Prog Med Phys.  2021 Mar;32(1):1-17. 10.14316/pmp.2021.32.1.1.

Basic Physical Principles and Clinical Applications of Computed Tomography

  • 1Development Headquarter, FutureChem Co., Ltd, Korean Institute of Radiological & Medical Sciences (KIRAMS), Seoul, Korea
  • 2Division of Applied RI, Korean Institute of Radiological & Medical Sciences (KIRAMS), Seoul, Korea


The evolution of X-ray computed tomography (CT) has been based on the discovery of X-rays, the inception of the Radon transform, and the development of X-ray digital data acquisition systems and computer technology. Unlike conventional X-ray imaging (general radiography), CT reconstructs cross-sectional anatomical images of the internal structures according to X-ray attenuation coefficients (approximate tissue density) for almost every region in the body. This article reviews the essential physical principles and technical aspects of the CT scanner, including several notable evolutions in CT technology that resulted in the emergence of helical, multidetector, cone beam, portable, dual-energy, and phase-contrast CT, in integrated imaging modalities, such as positronemission-tomography一CT and single-photon-emission-computed-tomography一CT, and in clinical applications, including image acquisition parameters, CT angiography, image adjustment, versatile image visualizations, volumetric/surface rendering on a computer workstation, radiation treatment planning, and target localization in radiotherapy. The understanding of CT characteristics will provide more effective and accurate patient care in the fields of diagnostics and radiotherapy, and can lead to the improvement of image quality and the optimization of exposure doses.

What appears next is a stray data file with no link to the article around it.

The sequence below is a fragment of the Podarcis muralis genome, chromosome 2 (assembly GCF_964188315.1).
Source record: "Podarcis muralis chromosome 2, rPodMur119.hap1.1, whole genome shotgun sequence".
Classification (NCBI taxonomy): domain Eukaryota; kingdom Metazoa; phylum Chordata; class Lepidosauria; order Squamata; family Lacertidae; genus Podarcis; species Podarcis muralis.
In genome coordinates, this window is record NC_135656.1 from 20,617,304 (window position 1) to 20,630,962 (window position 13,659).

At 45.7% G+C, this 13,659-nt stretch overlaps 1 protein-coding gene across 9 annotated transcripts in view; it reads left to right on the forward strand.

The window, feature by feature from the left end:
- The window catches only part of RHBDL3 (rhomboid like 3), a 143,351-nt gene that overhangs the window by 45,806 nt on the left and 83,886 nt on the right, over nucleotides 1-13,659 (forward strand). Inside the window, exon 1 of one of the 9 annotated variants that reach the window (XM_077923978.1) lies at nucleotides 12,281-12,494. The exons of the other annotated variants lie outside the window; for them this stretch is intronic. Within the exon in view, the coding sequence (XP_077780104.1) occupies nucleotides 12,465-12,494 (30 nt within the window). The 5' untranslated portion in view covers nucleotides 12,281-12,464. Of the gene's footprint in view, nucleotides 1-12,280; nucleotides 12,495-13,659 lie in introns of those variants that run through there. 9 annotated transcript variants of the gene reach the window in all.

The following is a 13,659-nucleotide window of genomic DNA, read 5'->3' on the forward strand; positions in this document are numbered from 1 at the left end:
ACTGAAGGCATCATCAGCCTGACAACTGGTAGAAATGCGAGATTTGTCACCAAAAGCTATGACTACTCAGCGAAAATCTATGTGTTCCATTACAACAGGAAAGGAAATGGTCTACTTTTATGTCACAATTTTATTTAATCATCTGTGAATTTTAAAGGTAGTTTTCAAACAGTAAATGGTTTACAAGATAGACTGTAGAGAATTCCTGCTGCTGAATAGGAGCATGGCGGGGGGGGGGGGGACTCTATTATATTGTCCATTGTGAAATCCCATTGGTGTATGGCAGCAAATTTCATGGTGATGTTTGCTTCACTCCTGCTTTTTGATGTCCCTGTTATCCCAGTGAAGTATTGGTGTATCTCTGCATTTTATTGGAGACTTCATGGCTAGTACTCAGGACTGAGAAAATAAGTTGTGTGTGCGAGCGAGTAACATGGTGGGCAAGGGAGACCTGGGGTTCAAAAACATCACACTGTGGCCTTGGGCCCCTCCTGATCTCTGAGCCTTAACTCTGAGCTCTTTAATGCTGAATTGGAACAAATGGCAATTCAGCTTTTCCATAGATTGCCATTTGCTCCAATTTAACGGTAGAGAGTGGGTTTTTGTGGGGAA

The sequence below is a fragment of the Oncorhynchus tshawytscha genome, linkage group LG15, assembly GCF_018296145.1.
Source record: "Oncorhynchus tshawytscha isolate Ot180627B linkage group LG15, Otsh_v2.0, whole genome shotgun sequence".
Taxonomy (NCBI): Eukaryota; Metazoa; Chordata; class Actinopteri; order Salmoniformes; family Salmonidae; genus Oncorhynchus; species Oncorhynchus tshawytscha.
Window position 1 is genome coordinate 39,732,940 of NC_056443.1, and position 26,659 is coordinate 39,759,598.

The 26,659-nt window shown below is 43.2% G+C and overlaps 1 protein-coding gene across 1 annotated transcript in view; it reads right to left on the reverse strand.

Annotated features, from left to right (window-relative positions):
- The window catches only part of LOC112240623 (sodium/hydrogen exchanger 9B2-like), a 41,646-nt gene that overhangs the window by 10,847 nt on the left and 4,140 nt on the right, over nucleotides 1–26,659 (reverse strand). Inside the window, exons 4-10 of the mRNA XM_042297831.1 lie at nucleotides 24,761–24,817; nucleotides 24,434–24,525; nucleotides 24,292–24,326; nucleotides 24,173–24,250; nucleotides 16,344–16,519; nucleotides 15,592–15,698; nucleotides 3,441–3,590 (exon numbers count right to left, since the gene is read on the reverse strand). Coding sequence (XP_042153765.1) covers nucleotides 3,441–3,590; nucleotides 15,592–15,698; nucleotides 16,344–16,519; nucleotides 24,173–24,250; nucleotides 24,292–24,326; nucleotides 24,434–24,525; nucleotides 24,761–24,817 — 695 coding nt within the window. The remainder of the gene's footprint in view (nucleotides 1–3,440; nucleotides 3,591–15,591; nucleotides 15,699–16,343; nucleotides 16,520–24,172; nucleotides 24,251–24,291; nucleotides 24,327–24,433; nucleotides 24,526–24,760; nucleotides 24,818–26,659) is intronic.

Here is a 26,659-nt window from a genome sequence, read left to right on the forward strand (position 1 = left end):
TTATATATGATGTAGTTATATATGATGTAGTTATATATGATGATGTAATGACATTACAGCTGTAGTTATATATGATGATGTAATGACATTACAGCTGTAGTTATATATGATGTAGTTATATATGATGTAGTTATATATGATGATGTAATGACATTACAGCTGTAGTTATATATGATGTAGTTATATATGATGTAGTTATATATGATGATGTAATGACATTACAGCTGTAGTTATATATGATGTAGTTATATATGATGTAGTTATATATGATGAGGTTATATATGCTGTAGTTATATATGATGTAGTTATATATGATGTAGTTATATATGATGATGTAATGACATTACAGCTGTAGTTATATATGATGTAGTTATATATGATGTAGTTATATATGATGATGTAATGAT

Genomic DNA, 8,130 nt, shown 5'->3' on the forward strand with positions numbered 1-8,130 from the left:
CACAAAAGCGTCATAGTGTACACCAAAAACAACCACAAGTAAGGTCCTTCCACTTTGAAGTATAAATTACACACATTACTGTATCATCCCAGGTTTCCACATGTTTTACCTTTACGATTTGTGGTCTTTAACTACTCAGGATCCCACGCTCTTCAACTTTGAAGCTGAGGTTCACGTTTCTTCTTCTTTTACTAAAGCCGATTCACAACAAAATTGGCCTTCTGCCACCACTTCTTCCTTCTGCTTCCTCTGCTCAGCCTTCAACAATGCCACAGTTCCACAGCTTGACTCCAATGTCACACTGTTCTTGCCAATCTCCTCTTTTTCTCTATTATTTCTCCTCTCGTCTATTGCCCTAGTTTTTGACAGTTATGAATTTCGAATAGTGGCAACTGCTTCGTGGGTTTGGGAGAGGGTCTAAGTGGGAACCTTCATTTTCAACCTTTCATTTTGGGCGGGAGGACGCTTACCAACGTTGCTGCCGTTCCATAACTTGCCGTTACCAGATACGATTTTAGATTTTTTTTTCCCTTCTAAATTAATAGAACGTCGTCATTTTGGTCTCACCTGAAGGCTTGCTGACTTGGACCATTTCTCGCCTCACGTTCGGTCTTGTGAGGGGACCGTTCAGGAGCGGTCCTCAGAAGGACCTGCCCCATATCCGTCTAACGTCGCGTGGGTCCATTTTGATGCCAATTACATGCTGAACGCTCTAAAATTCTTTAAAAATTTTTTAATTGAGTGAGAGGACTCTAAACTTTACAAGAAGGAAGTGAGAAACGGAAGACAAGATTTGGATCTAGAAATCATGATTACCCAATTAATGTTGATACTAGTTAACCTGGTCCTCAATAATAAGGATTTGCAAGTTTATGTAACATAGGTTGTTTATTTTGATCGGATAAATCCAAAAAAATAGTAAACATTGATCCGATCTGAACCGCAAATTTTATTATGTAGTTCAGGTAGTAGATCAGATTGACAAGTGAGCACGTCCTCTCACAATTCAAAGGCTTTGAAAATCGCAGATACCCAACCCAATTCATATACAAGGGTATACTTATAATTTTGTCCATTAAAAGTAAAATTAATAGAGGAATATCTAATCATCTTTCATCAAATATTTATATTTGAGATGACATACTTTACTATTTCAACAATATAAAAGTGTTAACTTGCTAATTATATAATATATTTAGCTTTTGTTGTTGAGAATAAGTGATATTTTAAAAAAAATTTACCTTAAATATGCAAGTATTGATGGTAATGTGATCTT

Computed tomography; Physical principle; Clinical application; Technical aspects; Radiation dose
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